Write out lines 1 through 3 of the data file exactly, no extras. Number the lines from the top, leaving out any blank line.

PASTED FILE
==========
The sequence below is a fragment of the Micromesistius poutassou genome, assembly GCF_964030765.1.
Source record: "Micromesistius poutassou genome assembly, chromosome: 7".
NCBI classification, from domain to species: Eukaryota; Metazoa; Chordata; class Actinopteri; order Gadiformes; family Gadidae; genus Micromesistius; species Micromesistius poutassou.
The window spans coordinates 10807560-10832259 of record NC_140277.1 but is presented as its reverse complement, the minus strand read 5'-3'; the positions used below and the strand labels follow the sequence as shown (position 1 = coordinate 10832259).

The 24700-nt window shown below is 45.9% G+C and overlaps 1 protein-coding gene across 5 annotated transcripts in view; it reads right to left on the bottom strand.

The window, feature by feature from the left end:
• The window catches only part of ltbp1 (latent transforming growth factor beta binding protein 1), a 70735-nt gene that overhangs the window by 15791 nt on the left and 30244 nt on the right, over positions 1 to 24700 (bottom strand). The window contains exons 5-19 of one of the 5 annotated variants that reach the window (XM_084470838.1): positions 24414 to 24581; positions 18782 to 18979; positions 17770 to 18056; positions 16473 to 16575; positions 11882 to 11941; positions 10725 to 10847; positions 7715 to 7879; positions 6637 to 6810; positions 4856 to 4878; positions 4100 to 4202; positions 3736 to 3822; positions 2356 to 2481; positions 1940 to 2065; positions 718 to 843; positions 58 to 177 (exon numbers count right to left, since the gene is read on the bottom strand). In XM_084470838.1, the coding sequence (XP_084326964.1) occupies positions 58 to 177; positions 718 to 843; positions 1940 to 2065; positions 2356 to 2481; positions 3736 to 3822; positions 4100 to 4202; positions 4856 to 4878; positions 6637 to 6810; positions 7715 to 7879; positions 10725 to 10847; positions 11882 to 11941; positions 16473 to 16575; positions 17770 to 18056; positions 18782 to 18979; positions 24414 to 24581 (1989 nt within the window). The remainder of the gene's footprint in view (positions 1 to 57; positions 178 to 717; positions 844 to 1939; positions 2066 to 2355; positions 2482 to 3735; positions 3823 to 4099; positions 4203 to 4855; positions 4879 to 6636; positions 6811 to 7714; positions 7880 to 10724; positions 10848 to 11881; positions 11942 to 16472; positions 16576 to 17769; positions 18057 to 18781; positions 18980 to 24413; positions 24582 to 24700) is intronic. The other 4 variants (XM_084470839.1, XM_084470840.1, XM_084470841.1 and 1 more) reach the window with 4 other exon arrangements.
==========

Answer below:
The sequence below is a fragment of the Micromesistius poutassou genome, assembly GCF_964030765.1.
Source record: "Micromesistius poutassou genome assembly, chromosome: 7".
NCBI classification, from domain to species: Eukaryota; Metazoa; Chordata; class Actinopteri; order Gadiformes; family Gadidae; genus Micromesistius; species Micromesistius poutassou.